You carry out some ‘instant ortho’ work, having gained accreditation from three different short-term ortho systems. How has this been for you and what do you say to the orthodontists who claim that this is a ‘quick fix’ method?

Short-term orthodontics is a great instrument to have within any practitioner’s armamentarium. It provides an invaluable treatment modality both alone and as part of a more expansive multi-disciplinary treatment approach. It meets the demands of a certain population, it is practical and certainly more affordable. However, I feel a sound basis of orthodontic knowledge is extremely important before embarking on any orthodontic treatment and having the nous for case selection is critical. Short-term ortho can be an adjunct or an alternative to conventional orthodontics for specific cases, but is unequivocally not a replacement by any means.

Your expert field is implantology. What do you enjoy most about your chosen discipline and what is the most satisfying aspect of your work?

The world of implants is fascinating. It is a realm where you incorporate knowledge procured through years of studying the plethora of disciplines within dentistry with the aspiration of achieving a beautifully harmonious symbiotic result resembling nature. It truly encompasses all of the sciences, continuously challenges, requires immense thought, patience and planning. Some present due to neglect, others due to trauma, and others due to disease. I am truly grateful to be in a position where I can help others.

How do you relax in your spare time? How do you balance work and family life?

Spare time? I think that term is eliminated from your dictionary the day you start an MSc! Over the last few years, there has been zero balance. However, if you have the foresight to see beyond, in the grand scheme of things and over a more proportional time-frame the balance will be redressed – so I hope! I am still living a bachelor life, so I hop onto a plane any chance I get and I go and explore a different part of the world. Some of my close friends are scattered across different countries, so any opportunity is an excuse to go and visit. I love sport and adrenaline-fuelled activities. The gym is also useful for releasing stress. In addition, family is extremely important to me and I always try to spend quality time with my siblings.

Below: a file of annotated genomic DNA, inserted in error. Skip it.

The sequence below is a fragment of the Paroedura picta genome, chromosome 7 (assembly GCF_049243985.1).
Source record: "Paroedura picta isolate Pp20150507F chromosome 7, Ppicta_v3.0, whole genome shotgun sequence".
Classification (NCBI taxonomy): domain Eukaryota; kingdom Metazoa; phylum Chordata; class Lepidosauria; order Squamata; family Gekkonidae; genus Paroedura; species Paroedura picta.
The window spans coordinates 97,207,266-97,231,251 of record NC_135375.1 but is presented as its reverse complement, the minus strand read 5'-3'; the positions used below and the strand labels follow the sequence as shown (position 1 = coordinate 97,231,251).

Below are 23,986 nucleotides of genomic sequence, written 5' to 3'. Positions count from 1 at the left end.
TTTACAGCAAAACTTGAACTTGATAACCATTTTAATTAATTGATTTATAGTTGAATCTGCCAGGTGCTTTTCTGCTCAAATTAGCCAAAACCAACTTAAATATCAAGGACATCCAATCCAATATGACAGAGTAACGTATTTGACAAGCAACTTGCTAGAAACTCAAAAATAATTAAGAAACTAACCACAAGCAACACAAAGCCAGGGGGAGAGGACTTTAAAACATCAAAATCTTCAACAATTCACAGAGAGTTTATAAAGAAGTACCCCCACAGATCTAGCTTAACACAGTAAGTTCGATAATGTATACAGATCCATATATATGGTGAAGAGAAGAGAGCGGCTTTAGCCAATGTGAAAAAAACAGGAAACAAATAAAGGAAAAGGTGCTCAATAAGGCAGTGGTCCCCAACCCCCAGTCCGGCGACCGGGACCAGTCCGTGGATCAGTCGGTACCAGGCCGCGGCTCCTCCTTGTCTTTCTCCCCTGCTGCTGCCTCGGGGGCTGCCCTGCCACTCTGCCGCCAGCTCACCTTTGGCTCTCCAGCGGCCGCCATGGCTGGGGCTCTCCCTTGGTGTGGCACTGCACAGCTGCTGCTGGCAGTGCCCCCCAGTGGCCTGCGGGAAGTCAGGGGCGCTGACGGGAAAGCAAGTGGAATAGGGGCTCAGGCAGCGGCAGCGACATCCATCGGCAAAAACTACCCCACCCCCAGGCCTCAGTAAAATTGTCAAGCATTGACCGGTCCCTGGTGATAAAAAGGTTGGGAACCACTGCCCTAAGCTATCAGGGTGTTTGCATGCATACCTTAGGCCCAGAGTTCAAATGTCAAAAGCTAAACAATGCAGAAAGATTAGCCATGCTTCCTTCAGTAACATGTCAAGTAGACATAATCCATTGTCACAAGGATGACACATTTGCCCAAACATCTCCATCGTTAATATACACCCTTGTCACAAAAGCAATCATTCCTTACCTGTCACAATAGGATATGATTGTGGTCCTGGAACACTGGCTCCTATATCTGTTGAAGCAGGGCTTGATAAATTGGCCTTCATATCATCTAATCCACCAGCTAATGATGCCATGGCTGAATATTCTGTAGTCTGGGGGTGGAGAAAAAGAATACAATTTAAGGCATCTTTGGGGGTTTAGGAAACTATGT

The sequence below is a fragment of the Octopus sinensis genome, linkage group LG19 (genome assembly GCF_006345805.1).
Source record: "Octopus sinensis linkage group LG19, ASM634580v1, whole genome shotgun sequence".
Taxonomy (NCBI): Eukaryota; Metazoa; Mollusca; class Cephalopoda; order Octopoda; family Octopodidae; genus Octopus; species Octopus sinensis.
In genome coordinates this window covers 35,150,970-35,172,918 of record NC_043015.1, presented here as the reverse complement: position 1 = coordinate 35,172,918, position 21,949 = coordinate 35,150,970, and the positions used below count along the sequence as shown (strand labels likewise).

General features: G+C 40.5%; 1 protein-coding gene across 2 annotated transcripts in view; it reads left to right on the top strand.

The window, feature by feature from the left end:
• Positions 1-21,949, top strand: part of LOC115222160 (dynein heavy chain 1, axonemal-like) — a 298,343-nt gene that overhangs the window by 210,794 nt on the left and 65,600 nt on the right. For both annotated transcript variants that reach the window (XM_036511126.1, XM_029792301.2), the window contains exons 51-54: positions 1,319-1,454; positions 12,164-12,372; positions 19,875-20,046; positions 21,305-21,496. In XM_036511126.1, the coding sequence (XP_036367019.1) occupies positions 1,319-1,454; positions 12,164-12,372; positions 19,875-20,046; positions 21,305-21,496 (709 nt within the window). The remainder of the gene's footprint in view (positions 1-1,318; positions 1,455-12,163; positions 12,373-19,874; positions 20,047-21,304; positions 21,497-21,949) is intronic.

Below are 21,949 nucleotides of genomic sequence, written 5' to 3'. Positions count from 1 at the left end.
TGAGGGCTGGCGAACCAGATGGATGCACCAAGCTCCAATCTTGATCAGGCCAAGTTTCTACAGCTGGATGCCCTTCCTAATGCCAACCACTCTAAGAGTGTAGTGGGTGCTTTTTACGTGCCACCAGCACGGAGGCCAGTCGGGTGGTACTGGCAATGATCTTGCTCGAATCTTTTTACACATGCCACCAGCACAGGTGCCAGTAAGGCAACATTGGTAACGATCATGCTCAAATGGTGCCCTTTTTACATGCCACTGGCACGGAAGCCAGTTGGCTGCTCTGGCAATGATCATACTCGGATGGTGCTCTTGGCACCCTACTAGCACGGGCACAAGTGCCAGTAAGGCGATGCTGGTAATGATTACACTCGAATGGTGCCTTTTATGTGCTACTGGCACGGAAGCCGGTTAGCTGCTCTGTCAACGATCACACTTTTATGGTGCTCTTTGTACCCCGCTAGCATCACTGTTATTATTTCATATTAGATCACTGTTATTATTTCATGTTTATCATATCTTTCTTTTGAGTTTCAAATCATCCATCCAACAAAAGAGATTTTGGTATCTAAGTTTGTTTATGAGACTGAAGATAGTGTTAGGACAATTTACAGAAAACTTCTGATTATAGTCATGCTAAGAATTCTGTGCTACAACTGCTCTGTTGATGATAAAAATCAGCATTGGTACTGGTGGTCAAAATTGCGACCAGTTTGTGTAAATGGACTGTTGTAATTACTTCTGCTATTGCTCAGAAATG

Are there any dental professionals that you admire?

image 3An abundance. Some I admire for their dedication and accomplishments within the profession and others for their inspiration, contribution and progressive influence in my own career.

Firstly, Professor Callum Youngson, head of Liverpool Dental School, for keeping me from veering off the path during my rebellious years as an undergraduate. He keeps a watchful eye over me and I have the utmost respect for him. Professor Paul Tipton for his incredible motivation and appetite for teaching. Honestly, his passion for dentistry is infectious and he has played a pivotal role in my progress.